message 2: by MJ (new) - rated it 5 stars

MJ Nicholls As I recall it was an infuriating but rewarding book, probably a bit dated for most readers' sensibilities. Most of Mano is out of print I think except this one.


Nathan "N.R." Gaddis So far I've read through three of his other books - The Bridge, Topless (inscribed!), and War is Heaven. All great, but I'm interested to see what he does in the doorstop genre.

I'm also hoping it's a bit more 'reader friendly' after this current demanding doorstop I'm reading - McElroy's Women & Men.


Drew Hmm, this could replace Magnetic Field(s) as my go-to "great overlooked novel of the eighties." Although I already know your feelings about that one.


message 5: by Richard (new)

Richard MJ wrote: "...So: can you spend 583 pages with this putrid and horrible character? I can put up with anything if the writing is good...."

Sounds a lot like A Confederacy of Dunces, except that Ignatius, um, remains celibate.


message 6: by MJ (last edited Apr 05, 2012 11:32AM) (new) - rated it 5 stars

MJ Nicholls Nathan: Oh I want to read that. It used to be on the Dalkey catalogue but it has mysteriously vanished. So much for keeping classics in print . . .
Drew: Heh. I only read that one because I love 69 Love Songs and Stephin Merritt.
Ricky: Yes! Bang on comparison, I was going to make that myself but you leapt in there with your ferocious Elmer Fuddian intellect.


message 7: by Richard (new)

Richard MJ wrote: Yes! Bang on comparison, I was going to make that myself but you leapt in there with your ferocious Elmer Fuddian intellect...."

Heh-heh-heh-heh-heh-heh-heh.


Nathan "N.R." Gaddis I'm Liking your review redundantly.
How did you happen to come across the knowledge of its (the novel's) existence?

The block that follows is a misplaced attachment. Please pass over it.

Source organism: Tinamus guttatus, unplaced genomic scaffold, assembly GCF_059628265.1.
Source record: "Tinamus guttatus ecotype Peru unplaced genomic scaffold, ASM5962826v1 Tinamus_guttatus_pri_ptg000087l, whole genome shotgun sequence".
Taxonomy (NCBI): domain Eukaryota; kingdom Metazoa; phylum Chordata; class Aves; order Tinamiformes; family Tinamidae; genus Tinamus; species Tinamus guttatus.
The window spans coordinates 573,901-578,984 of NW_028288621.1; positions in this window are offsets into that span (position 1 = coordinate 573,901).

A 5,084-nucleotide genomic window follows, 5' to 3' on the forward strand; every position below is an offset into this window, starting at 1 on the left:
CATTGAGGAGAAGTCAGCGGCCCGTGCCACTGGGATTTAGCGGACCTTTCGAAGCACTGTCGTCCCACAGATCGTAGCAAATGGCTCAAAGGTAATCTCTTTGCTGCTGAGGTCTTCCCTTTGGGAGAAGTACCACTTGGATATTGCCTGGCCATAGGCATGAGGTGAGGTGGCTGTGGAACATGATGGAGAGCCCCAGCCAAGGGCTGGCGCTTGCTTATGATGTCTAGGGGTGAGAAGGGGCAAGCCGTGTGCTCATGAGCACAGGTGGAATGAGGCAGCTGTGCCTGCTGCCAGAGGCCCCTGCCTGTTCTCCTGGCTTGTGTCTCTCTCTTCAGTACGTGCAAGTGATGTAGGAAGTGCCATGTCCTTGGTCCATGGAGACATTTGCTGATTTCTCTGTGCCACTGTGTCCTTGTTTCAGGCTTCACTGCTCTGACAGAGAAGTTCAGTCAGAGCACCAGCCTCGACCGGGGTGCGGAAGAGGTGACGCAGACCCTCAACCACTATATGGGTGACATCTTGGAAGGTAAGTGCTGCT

message 9: by MJ (new) - rated it 5 stars

MJ Nicholls I saw it on the Dalkey Archive catalogue. It was extremely cheap so immediately appealled to me.


Nathan "N.R." Gaddis I thought maybe a dirty old lady in the park stuffed it into your rucksack. . .


message 11: by Richard (new)

Richard Nathan "N.R." wrote: "I thought maybe a dirty old lady in the park stuffed it into your rucksack. . ."

...in exchange for a handful of acorns.


message 12: by Stephen M (new) - added it

Stephen M Great review. I would love to read this one day. Isn't there some Oulipoean gimmick going on too?


message 13: by Drew (new) - rated it 5 stars

Drew Senseless! Hah!


Nathan "N.R." Gaddis Stephen M wrote: "Great review. I would love to read this one day. Isn't there some Oulipoean gimmick going on too?"

You are perhaps reading it at this very moment, but my Review of Take Five largely consists of an article Mano wrote describing how he wrote it and what rules of composition he wrote it under. As easily acknowledged, MJ is the Oulipoean guy, but I would suggest that Mano's book is not anything in the direction of difficult going. His set of rules mostly make for not-stupid sounding prose.


message 15: by Drew (new) - rated it 5 stars

Drew I'd call it somewhat difficult, if only in that it requires sustained attention. For me, it was one of those books I read at about half my normal reading speed. But I would agree that Mano's Oulipoean constraints fly under the radar if you don't know about them beforehand.